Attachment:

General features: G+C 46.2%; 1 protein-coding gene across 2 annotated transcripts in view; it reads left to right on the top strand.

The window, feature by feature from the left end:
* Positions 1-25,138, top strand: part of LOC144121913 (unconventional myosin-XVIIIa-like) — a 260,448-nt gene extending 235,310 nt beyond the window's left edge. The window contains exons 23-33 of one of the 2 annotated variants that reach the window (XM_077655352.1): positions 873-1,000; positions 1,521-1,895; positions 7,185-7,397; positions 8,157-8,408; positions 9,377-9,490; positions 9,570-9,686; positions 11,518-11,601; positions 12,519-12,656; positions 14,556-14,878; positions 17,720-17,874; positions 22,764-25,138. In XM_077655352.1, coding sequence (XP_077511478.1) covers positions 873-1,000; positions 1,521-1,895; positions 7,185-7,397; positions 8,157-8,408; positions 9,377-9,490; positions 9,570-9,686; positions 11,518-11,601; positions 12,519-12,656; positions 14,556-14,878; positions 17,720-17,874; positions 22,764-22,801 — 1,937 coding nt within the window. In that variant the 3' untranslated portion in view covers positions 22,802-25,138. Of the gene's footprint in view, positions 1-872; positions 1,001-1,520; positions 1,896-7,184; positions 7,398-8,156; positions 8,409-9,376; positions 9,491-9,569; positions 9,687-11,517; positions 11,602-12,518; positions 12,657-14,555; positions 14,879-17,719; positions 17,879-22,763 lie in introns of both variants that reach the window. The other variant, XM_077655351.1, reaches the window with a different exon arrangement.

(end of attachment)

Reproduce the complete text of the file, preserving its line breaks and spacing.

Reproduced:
General features: G+C 46.2%; 1 protein-coding gene across 2 annotated transcripts in view; it reads left to right on the top strand.

The window, feature by feature from the left end:
* Positions 1-25,138, top strand: part of LOC144121913 (unconventional myosin-XVIIIa-like) — a 260,448-nt gene extending 235,310 nt beyond the window's left edge. The window contains exons 23-33 of one of the 2 annotated variants that reach the window (XM_077655352.1): positions 873-1,000; positions 1,521-1,895; positions 7,185-7,397; positions 8,157-8,408; positions 9,377-9,490; positions 9,570-9,686; positions 11,518-11,601; positions 12,519-12,656; positions 14,556-14,878; positions 17,720-17,874; positions 22,764-25,138. In XM_077655352.1, coding sequence (XP_077511478.1) covers positions 873-1,000; positions 1,521-1,895; positions 7,185-7,397; positions 8,157-8,408; positions 9,377-9,490; positions 9,570-9,686; positions 11,518-11,601; positions 12,519-12,656; positions 14,556-14,878; positions 17,720-17,874; positions 22,764-22,801 — 1,937 coding nt within the window. In that variant the 3' untranslated portion in view covers positions 22,802-25,138. Of the gene's footprint in view, positions 1-872; positions 1,001-1,520; positions 1,896-7,184; positions 7,398-8,156; positions 8,409-9,376; positions 9,491-9,569; positions 9,687-11,517; positions 11,602-12,518; positions 12,657-14,555; positions 14,879-17,719; positions 17,879-22,763 lie in introns of both variants that reach the window. The other variant, XM_077655351.1, reaches the window with a different exon arrangement.